3. @m4rkiz
    Had to use the “reply” on my own post. hope you still see this.

    True, I havent exactly thought the idea all the way through to a workable implementation, it was merely a top-of-the-head thing.

    Cloning could be an issue to the unlocking example. But the sending of sensitive data to an address read from the card will still work, in that case a clone would be of no use (beyond the ability to read the info). Though i am sure given a bit of time you can probably poke a hole in that idea too :)

    I just do not like dismissing things right away as useles just because there is no immediately obvious benefit. And a SD card locker with the added option (and careful warnings that it is permanent) is stil a SD card locker, just with an extra feature (and we all know hacks can not have too many features!)

      1. That sounds interresting, i tried checking wikipedias article on Secure Digital, but i can not find any reference to this, even under Security (but perhaps its part of the DRM?)

        But admittedly i didnt spend much time researching. Do you happen to have a link to something that wont require me to read the full SD spec?

        I also wonder if a cloned card can have the same ID or if that is in ROM or similiar? And wouldnt making a HW SD-card emulator (putting micro of your choice on a stripped SD card, emulating a cards functions and its ID (or maybe reflashing the existing controller if that is possible)) make this feature *almost* (you still eliminate evildoers not having such an emulator available) as insecure as just reading a file on the card?

        From what i read at wikipedia it seems the Secure part is in the bits mentioned in this article, the write-protect tab, a password (i have never seen this used, and wiki does not mention how portable it is) or DRM (under drm it mentions that some symbian phones can format a locked card – im not sure if they mean passwordlocked or drmlocked).

        Maybe you or someone else could expand on this?

          1. from the comments there [Karl Lunt] writes: “Check the SD Group spec on CMD42. There is a bit you can set in the CMD42 packet that will do a full erase of the card’s data. You lose the data and the password; the card is essentially cleaned. See section, Forcing Erase.”

            Which means the password is not (as) usefull for protection against intentional corruption of the data (though not as bad as bit-flipping at will)

            He also notes: “Note also the PERM_WRITE_PROTECT bit in the CSD (section 5.3.2) is described by the spec as \“Permanently protects the entire card content against overwriting or erasing (all write and erase commands for this card are permanently disabled).\” But this conflicts with CMD42, which claims to allow full erase. I haven’t tested to see what actually happens if you try to erase a perm-locked card.”

            So the actual safety of this feature is a bit up in the air i guess.

            And now I realise that ID and Password may be refering to the same thing? If so then the ID is userchangable and not very useful for uniquely identifying the card.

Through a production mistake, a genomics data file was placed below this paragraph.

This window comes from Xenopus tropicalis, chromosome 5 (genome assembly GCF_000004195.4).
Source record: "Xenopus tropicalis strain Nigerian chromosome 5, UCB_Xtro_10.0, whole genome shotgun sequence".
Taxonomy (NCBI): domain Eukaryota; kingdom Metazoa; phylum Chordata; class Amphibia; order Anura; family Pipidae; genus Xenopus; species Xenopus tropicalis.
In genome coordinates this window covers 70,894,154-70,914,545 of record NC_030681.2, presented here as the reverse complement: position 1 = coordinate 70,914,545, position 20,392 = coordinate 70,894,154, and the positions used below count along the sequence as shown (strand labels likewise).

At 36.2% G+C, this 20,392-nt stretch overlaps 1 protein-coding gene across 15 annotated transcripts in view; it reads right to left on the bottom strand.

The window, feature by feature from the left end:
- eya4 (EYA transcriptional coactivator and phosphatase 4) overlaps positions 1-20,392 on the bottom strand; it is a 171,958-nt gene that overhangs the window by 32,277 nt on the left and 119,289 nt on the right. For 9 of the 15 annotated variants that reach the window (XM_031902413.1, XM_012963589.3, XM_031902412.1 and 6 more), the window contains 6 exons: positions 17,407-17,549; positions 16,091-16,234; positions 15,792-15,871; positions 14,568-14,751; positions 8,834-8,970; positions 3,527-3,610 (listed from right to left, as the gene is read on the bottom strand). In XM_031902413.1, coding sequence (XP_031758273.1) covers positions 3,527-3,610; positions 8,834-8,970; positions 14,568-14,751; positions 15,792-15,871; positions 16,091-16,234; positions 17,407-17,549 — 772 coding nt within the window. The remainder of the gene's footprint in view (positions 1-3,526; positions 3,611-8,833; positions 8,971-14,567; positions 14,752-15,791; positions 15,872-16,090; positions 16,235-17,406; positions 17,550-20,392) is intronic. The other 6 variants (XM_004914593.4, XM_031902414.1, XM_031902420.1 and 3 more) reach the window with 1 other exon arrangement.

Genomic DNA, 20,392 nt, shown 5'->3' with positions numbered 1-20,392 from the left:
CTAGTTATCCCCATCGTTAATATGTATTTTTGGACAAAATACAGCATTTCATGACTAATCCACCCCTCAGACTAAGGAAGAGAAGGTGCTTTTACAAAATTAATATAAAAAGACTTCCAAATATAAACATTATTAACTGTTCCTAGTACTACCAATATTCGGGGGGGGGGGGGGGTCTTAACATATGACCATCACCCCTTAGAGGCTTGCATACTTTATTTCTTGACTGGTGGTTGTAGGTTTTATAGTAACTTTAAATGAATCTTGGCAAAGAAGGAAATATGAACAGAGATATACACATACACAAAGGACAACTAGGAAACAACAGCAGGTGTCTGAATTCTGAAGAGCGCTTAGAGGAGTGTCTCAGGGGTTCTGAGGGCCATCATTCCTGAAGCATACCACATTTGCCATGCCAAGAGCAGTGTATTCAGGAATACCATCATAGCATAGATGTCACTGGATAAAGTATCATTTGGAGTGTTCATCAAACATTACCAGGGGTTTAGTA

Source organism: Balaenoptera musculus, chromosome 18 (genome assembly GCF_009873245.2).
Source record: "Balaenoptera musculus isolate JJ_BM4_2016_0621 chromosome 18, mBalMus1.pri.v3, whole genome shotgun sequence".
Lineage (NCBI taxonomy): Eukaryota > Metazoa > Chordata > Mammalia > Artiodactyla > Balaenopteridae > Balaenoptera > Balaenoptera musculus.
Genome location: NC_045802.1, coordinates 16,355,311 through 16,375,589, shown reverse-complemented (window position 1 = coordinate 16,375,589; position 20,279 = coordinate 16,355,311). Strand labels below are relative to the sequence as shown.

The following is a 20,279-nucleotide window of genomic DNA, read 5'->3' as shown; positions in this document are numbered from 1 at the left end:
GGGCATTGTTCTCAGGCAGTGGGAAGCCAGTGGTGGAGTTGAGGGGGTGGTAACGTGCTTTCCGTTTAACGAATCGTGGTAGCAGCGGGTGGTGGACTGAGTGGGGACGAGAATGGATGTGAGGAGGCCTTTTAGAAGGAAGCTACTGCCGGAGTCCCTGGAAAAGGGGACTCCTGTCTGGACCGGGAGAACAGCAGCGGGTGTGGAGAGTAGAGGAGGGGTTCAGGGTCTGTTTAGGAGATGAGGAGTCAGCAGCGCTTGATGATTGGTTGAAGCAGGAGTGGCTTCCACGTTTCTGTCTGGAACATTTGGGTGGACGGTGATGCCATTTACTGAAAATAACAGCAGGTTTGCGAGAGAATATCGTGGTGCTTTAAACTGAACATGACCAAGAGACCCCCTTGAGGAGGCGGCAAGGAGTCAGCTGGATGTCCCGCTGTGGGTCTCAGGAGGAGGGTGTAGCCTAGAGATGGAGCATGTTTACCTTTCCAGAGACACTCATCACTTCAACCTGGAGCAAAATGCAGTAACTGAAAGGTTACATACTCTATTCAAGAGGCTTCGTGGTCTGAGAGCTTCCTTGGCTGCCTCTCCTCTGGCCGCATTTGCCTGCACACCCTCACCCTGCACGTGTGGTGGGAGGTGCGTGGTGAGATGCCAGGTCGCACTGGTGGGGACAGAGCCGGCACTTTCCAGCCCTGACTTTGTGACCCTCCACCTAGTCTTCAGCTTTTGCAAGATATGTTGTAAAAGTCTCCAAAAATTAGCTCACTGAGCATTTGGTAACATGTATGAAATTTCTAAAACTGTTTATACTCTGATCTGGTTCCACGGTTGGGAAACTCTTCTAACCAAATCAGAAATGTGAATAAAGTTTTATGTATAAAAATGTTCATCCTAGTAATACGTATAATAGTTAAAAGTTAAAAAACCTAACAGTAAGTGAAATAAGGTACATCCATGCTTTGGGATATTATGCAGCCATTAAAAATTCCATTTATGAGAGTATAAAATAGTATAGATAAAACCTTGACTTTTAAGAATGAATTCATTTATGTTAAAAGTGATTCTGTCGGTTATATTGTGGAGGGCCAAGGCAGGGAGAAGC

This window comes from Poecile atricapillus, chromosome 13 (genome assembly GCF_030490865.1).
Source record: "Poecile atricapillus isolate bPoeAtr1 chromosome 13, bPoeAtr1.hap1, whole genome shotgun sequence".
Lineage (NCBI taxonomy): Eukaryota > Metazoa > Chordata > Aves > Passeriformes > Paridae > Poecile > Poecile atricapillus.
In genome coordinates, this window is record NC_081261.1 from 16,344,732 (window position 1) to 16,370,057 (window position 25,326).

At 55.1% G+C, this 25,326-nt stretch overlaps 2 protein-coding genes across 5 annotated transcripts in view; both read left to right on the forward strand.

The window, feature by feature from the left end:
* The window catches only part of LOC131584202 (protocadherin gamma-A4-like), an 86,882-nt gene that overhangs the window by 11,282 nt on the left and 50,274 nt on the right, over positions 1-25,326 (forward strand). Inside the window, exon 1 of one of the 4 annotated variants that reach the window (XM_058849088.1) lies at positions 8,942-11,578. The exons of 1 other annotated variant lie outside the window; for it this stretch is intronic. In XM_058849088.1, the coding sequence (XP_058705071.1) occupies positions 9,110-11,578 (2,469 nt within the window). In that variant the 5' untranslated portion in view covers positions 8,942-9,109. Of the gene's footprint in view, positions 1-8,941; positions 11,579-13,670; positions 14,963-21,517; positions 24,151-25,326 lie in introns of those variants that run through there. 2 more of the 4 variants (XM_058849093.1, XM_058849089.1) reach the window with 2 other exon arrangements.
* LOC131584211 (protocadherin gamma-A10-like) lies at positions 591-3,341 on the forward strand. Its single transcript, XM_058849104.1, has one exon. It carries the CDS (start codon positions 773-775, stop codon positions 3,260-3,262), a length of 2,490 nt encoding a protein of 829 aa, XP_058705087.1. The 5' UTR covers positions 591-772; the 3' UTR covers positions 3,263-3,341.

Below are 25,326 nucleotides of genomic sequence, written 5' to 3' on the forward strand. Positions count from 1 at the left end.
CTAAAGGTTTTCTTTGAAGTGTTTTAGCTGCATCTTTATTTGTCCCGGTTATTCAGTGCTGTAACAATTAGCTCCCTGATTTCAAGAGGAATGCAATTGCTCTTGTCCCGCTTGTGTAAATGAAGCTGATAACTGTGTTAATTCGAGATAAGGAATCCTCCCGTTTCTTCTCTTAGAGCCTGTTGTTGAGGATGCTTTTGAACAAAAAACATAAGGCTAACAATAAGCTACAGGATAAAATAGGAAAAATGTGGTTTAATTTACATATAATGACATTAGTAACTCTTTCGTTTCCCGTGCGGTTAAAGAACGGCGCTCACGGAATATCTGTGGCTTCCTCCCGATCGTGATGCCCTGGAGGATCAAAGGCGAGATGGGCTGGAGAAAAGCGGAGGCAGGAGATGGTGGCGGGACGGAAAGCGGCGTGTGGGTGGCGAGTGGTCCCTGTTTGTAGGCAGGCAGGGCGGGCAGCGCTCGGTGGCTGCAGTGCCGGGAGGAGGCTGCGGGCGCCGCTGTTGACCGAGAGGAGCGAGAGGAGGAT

2. I just want to add that my “complaints” (some based on my own misconceptions, always glad to be corrected) about the reality of SD card locking/passwording is not a dig at your CARDlocker, which works as advertised and does serve its purpose. And it looks pretty nifty too. (But where is the PS1 one version for those of us who havent upgraded console in a while? that looks like a PS2 or later memcard!!! ;-)

            I could probably also figure this out if i did my own indepth research, I just have a tendency to like discussing these things (reality is rarely as cut-and-dry as you read it in official specs.) – esp. when i have access to people “in the know” ;-)

  4. GPLv3

    I have locking and am adding passwords to a Sparkfun Openlog which is just slightly larger than a micro SD. The FAT32 lib now works with 64Gb. Right now it needs serial, but I should see if I can do a switch + LED. I have micro to fullsize sd adapters too

  5. This is very useful for my work, where most of the time I have to deal with infected computers and this way I won’t need to buy a switch protected USB drive for each distinct job. Just changing SD card will make the thing. Could it be done with smaller SD cards?

  6. So, is there a way to do this from a computer instead of microprocessor? I end up with a crapload of memory cards and disks that are locked in some read-only mode or another and I’m scratching my head trying to find a way to turn that off.

    1. I think you would need (to write) a special driver for supporting setting/unsetting this bit. and then you would need to write an application interfacing the driver. Though it could be some drivers already support this and you could get away with just writing the application (which would be a software analogue to this build).

      A “computer” is in reality just a big “micro” with a lot of extra features and hardware after all – remember the first home computers were infact called microcomputers and used microprocessors.

      tl;dr: It is possible but may require more skill/knowledge in a specific area of computing than most regular people have. (as in – if you have to ask, you probably arent one of those people. no insult meant – i could probably not do it myself despite 20+ years of hobbyist progamming experience) – and dont you just love when “tl;dr” becomes the longer part? :)